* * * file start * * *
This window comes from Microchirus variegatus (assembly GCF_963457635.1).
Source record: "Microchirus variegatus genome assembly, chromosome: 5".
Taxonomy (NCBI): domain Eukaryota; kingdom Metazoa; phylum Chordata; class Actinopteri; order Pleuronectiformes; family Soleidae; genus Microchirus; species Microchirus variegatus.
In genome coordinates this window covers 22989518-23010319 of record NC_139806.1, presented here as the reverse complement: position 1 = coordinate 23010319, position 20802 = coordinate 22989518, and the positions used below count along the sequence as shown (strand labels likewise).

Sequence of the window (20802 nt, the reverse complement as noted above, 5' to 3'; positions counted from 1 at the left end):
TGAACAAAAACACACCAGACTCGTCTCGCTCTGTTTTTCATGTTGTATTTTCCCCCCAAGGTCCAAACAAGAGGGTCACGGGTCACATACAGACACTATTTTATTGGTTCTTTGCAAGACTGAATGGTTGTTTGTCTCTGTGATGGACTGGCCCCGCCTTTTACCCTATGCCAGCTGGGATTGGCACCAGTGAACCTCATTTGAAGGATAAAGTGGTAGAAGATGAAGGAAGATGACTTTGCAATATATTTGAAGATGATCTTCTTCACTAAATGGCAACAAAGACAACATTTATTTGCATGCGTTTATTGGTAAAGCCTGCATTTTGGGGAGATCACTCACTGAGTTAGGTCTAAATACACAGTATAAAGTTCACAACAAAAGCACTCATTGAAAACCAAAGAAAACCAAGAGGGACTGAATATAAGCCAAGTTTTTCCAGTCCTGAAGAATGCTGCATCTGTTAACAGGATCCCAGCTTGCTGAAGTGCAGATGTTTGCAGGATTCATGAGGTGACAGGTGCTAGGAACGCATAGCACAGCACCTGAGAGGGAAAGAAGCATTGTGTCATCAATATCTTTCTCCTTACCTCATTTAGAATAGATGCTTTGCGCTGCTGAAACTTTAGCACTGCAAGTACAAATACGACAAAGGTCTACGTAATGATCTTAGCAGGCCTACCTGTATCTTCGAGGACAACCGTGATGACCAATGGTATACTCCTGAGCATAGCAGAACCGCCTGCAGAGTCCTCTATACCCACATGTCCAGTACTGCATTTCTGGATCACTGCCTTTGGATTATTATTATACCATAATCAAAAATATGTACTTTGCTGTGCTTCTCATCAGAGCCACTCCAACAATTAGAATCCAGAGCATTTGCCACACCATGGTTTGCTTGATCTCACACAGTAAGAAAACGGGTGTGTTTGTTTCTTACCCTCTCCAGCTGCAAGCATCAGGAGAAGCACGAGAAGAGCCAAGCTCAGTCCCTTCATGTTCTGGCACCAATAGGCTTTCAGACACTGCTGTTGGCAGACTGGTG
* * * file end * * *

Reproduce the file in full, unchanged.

This window comes from Microchirus variegatus (assembly GCF_963457635.1).
Source record: "Microchirus variegatus genome assembly, chromosome: 5".
Taxonomy (NCBI): domain Eukaryota; kingdom Metazoa; phylum Chordata; class Actinopteri; order Pleuronectiformes; family Soleidae; genus Microchirus; species Microchirus variegatus.
In genome coordinates this window covers 22989518-23010319 of record NC_139806.1, presented here as the reverse complement: position 1 = coordinate 23010319, position 20802 = coordinate 22989518, and the positions used below count along the sequence as shown (strand labels likewise).

Sequence of the window (20802 nt, the reverse complement as noted above, 5' to 3'; positions counted from 1 at the left end):
TGAACAAAAACACACCAGACTCGTCTCGCTCTGTTTTTCATGTTGTATTTTCCCCCCAAGGTCCAAACAAGAGGGTCACGGGTCACATACAGACACTATTTTATTGGTTCTTTGCAAGACTGAATGGTTGTTTGTCTCTGTGATGGACTGGCCCCGCCTTTTACCCTATGCCAGCTGGGATTGGCACCAGTGAACCTCATTTGAAGGATAAAGTGGTAGAAGATGAAGGAAGATGACTTTGCAATATATTTGAAGATGATCTTCTTCACTAAATGGCAACAAAGACAACATTTATTTGCATGCGTTTATTGGTAAAGCCTGCATTTTGGGGAGATCACTCACTGAGTTAGGTCTAAATACACAGTATAAAGTTCACAACAAAAGCACTCATTGAAAACCAAAGAAAACCAAGAGGGACTGAATATAAGCCAAGTTTTTCCAGTCCTGAAGAATGCTGCATCTGTTAACAGGATCCCAGCTTGCTGAAGTGCAGATGTTTGCAGGATTCATGAGGTGACAGGTGCTAGGAACGCATAGCACAGCACCTGAGAGGGAAAGAAGCATTGTGTCATCAATATCTTTCTCCTTACCTCATTTAGAATAGATGCTTTGCGCTGCTGAAACTTTAGCACTGCAAGTACAAATACGACAAAGGTCTACGTAATGATCTTAGCAGGCCTACCTGTATCTTCGAGGACAACCGTGATGACCAATGGTATACTCCTGAGCATAGCAGAACCGCCTGCAGAGTCCTCTATACCCACATGTCCAGTACTGCATTTCTGGATCACTGCCTTTGGATTATTATTATACCATAATCAAAAATATGTACTTTGCTGTGCTTCTCATCAGAGCCACTCCAACAATTAGAATCCAGAGCATTTGCCACACCATGGTTTGCTTGATCTCACACAGTAAGAAAACGGGTGTGTTTGTTTCTTACCCTCTCCAGCTGCAAGCATCAGGAGAAGCACGAGAAGAGCCAAGCTCAGTCCCTTCATGTTCTGGCACCAATAGGCTTTCAGACACTGCTGTTGGCAGACTGGTG